By: Robyn-Jay Bage
Cell phones have taken over the world. No? They seem to have taken over college campuses, and isn’t that where revolution often begins?
I am not anti-technology. In fact I am a gadget addict and have been from the days of the Betamax. technology, however convenient and useful, can be abused. I am afraid the era of cell phone misuse is upon us. We text while driving. We engage customers with cell phones in our hands. We sit at tables breaking bread with our friends and loved ones while updating our social networking pages. We record concerts on our smartphones instead of being present and enjoying the experience.
As an educator, I am dismayed at the number of students who sit in class and use their phones to text, answer email, watch videos and update their social networking pages. No matter the activity—lecture, large group discussion, or small group work— and no matter how creative and engaging it may be, these handheld devises command interest and attention. For example, a 2010 study at the University of New Hampshire, (“Cell phone use and concentration during class”) determined that more than 50% of students use their phones in class. Tragically, these students report knowing that cell phone use limits both their concentration and their learning, yet they continue to talk, text and tweet in the classroom. Another study, “Cellular phone use in class: implications for teaching and learning: a pilot study” (Burns, 2010), indicated that more than 80% of students find cell phone use in the classroom distracting; 100% of faculty shared this view. It is often recommended that teachers incorporate technology in classroom as a way to enrich the curriculum and engage students on their own turf. I found an interesting blog in the New York Times’ Learning Network in 2010: Going Mobile: Debating and Using Cellphones in School – NYTimes.com. The authors include a number of options for using cell phones to enhance critical thinking skills. It is true that students become engrossed in learning when it is rooted in the familiar territory of cyberspace. It doesn’t follow, however, that employing technology for legitimate coursework eliminates unauthorized and disruptive use.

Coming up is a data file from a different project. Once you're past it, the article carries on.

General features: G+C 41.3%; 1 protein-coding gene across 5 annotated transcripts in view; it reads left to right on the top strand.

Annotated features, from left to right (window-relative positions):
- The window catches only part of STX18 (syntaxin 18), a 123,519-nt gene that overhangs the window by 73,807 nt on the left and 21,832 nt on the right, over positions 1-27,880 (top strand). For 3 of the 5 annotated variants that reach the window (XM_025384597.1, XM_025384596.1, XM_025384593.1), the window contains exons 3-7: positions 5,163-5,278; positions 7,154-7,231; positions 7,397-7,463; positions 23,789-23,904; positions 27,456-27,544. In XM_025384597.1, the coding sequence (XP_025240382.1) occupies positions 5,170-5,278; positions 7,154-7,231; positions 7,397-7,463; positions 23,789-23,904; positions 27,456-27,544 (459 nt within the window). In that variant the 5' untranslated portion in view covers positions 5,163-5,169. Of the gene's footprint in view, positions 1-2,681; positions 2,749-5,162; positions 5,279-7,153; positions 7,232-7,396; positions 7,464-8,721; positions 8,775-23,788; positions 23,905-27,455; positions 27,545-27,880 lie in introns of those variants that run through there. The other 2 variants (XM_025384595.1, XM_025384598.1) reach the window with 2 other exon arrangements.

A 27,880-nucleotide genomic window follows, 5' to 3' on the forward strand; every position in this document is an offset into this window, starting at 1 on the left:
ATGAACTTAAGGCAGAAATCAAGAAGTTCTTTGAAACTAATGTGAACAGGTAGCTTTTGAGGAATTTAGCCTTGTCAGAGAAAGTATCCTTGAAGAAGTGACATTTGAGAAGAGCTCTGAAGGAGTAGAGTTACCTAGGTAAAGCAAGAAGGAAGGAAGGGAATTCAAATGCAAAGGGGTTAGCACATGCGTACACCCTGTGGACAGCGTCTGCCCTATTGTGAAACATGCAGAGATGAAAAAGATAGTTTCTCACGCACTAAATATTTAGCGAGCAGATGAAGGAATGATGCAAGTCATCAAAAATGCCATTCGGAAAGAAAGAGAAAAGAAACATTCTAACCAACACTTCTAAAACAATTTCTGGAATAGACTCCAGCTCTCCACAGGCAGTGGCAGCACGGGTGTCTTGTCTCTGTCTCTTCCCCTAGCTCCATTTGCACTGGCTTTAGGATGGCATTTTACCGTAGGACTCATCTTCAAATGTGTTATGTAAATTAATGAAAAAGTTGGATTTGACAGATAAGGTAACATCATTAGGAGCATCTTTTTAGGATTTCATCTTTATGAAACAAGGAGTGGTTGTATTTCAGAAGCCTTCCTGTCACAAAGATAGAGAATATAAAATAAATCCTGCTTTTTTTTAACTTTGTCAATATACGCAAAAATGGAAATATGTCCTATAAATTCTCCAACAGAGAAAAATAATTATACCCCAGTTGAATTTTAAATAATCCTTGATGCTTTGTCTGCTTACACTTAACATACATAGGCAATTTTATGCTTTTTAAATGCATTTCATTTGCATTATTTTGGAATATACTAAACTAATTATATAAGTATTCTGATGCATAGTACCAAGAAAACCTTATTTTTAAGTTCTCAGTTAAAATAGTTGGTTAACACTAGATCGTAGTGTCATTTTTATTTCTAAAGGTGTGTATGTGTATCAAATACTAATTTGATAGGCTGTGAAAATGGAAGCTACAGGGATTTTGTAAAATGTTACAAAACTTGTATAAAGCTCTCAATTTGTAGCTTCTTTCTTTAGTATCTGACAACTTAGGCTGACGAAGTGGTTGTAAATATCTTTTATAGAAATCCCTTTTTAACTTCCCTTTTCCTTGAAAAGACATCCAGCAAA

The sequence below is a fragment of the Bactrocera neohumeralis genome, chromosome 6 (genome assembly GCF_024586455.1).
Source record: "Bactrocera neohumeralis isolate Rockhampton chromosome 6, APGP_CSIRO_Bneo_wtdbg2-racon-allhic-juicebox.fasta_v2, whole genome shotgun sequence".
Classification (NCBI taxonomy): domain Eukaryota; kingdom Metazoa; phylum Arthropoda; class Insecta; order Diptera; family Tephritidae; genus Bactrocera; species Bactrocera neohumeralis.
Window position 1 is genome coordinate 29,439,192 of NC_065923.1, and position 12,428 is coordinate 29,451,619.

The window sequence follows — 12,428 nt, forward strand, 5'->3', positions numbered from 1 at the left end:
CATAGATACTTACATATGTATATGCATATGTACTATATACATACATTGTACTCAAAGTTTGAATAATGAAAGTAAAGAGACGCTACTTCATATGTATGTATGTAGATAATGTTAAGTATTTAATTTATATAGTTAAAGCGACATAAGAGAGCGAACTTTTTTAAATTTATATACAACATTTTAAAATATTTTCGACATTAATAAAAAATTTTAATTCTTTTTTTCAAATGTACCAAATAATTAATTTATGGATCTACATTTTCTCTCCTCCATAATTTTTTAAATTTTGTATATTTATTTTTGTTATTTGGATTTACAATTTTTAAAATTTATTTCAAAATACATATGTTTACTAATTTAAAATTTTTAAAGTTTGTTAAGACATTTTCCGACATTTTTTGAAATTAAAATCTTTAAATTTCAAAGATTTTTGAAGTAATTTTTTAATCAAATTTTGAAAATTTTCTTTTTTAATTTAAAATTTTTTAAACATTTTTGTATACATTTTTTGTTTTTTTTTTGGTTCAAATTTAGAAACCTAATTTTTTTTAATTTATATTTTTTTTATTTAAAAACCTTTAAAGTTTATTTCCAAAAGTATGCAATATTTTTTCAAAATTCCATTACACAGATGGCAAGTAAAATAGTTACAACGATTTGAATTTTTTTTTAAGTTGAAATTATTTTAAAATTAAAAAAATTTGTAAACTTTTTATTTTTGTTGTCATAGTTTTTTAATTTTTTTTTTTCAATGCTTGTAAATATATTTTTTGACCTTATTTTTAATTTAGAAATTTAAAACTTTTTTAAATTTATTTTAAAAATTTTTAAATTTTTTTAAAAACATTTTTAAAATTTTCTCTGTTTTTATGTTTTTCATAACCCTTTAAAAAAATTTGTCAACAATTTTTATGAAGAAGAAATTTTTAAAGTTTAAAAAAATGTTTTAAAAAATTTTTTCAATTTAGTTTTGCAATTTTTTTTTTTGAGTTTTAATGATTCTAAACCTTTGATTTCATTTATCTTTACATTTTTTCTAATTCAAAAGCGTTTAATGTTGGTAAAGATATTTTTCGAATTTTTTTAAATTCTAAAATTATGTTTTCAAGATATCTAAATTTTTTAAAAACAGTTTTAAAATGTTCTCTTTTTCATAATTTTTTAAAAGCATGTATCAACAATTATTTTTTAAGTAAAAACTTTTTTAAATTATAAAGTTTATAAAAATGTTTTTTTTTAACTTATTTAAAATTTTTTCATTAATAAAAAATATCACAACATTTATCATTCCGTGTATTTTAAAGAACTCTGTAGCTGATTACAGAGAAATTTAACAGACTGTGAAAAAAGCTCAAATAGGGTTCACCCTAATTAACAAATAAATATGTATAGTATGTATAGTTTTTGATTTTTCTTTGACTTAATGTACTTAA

Academic institutions have attempted to address the issue of cell phones in the classroom through firm policies and swift penalties, with seemingly little success. One potential explanation may be that despite the data, students are unaware that their phone use has a negative impact on others. The solution may be to increase their awareness, and make it personally meaningful:
- At the start of the semester, reiterate the institution’s cell phone policy. You may be surprised at the number of students who tell you they didn’t know the school had one.
- Start a conversation by asking the class why they think the policy is in place. If you are adventurous, ask them if they agree or disagree with the policy and why.
- The most powerful voices in the classroom are often the voices of peers. Students who are distracted by their colleagues’ phones use will be your strongest champions. Give them the floor, and support their opinions with data (such as the above findings).
- Offer students your understanding of the importance of being connected to family and work for emergencies. Ask them to let you know if they are expecting an important call or text, one that would require an immediate response and give them permission to step out of the classroom to respond.
- Remind students why classroom etiquette is important. Explain that distracting their colleagues and disrupting the teaching and learning environment is impolite. You can paint a graphic picture (and stimulate further debate) by asking how they would react if you, the instructor, began texting someone while teaching them. I usually end this discussion by promising my students to never treat them rudely or disrespectfully, and to always offer them my very best efforts. I then ask them to promise me the same. If the conversation has been successful, each and every student makes this commitment.
Of course, cell phones are not the only technology with the potential for misuse. More students are renting e-books instead of buying textbooks, and are bringing laptops and tablets to class. Students have innumerable fun and interesting ways to avoid learning. As a professor, I work hard to create a climate of engagement and mutual respect so that students have what they need to be successful. It is up to them to take advantage of the opportunity to learn.
Do you agree? Are cell phones allowed in your classroom or workplace? How do you manage misuse?